(HealthDay News) — A single inactivated poliovirus vaccine (IPV) dose improves intestinal immunity for children previously vaccinated with oral poliovirus vaccine (OPV), according to a study published online July 11 in The Lancet.

Jacob John, MD, from the Christian Medical College in Vellore, India, and colleagues conducted an open-label, randomized controlled trial involving healthy children aged 1–4 years who had not received IPV before and had had their last dose of OPV at least six months prior to enrollment. Four hundred fifty children were randomized in a 1:1 ratio to receive 0.5ml IPV intramuscularly or no vaccine. The proportion of children shedding poliovirus seven days after a challenge dose of serotype 1 and 3 bivalent OPV was measured as the primary outcome.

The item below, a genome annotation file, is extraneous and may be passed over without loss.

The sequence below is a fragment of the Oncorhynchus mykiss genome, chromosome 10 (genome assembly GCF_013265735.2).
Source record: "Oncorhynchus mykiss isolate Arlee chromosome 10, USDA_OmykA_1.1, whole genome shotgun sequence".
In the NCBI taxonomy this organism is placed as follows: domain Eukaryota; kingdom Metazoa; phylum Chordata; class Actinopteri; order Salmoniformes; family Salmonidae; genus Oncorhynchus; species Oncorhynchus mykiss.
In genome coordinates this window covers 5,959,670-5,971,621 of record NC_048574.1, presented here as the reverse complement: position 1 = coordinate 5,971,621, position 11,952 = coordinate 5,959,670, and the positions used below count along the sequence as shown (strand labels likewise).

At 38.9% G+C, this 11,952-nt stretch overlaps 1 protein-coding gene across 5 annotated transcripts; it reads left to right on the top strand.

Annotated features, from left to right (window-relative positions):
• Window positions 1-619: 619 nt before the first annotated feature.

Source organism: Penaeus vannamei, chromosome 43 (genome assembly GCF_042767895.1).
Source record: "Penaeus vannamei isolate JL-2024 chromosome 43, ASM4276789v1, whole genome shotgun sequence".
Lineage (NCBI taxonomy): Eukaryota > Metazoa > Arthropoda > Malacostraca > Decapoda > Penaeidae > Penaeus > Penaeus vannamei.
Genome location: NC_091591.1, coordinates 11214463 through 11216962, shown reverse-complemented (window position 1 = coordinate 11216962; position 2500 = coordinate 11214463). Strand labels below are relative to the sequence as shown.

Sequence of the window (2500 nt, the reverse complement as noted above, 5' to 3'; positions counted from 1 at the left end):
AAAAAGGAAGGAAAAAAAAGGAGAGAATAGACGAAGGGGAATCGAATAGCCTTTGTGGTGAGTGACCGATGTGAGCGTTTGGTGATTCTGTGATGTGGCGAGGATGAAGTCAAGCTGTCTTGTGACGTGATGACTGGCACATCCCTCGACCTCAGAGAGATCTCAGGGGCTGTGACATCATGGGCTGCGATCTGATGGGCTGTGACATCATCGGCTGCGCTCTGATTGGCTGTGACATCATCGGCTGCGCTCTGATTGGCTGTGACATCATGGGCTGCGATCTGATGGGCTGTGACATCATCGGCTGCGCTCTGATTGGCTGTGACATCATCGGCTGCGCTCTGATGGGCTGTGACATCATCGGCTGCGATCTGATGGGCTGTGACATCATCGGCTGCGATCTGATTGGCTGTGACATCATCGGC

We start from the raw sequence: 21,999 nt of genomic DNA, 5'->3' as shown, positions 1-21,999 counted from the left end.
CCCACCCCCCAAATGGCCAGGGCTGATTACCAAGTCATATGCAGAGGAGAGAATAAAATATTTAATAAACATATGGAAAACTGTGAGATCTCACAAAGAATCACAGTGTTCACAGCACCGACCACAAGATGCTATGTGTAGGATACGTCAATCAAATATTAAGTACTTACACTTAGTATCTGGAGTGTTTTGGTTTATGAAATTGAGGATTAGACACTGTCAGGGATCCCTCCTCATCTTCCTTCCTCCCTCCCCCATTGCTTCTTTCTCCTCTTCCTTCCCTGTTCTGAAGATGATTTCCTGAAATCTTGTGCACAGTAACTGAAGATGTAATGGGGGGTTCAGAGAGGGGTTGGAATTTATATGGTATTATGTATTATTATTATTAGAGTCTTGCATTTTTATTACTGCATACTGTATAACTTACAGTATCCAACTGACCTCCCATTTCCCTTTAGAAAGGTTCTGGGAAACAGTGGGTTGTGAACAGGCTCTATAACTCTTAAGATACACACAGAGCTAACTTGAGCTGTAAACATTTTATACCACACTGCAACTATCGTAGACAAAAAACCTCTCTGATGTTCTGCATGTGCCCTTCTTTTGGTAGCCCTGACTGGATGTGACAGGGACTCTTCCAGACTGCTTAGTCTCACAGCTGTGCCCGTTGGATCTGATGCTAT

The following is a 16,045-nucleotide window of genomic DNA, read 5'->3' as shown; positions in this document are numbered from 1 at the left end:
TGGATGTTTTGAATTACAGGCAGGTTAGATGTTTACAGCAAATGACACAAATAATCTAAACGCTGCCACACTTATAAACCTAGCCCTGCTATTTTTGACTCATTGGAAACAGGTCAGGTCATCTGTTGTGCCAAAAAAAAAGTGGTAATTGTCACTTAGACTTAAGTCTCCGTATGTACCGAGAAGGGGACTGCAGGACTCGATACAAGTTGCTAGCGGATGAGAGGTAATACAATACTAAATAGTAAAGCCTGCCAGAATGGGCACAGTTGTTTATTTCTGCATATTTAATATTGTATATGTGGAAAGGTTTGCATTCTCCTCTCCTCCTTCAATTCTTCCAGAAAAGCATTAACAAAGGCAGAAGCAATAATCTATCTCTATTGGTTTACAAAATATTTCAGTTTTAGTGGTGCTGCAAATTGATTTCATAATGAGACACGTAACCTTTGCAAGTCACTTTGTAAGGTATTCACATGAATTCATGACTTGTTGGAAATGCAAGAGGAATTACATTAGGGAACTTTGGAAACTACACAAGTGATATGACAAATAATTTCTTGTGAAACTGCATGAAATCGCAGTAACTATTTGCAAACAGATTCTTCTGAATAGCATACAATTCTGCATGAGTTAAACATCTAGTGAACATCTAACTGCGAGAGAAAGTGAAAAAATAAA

The researchers found that 12 and 8% of children in the IPV group shed serotype 1 poliovirus and serotype 3 poliovirus, respectively, compared with 19 and 26% in the no vaccine group (risk ratios, 0.62 [P=0.0375] and 0.30 [P<0.0001], respectively). There were no study intervention-related adverse events.

“The substantial boost in intestinal immunity conferred by a supplementary dose of IPV given to children <5 years who had previously received OPV shows a potential role for this vaccine in immunization activities to accelerate eradication and prevent outbreaks of poliomyelitis,” the authors write.

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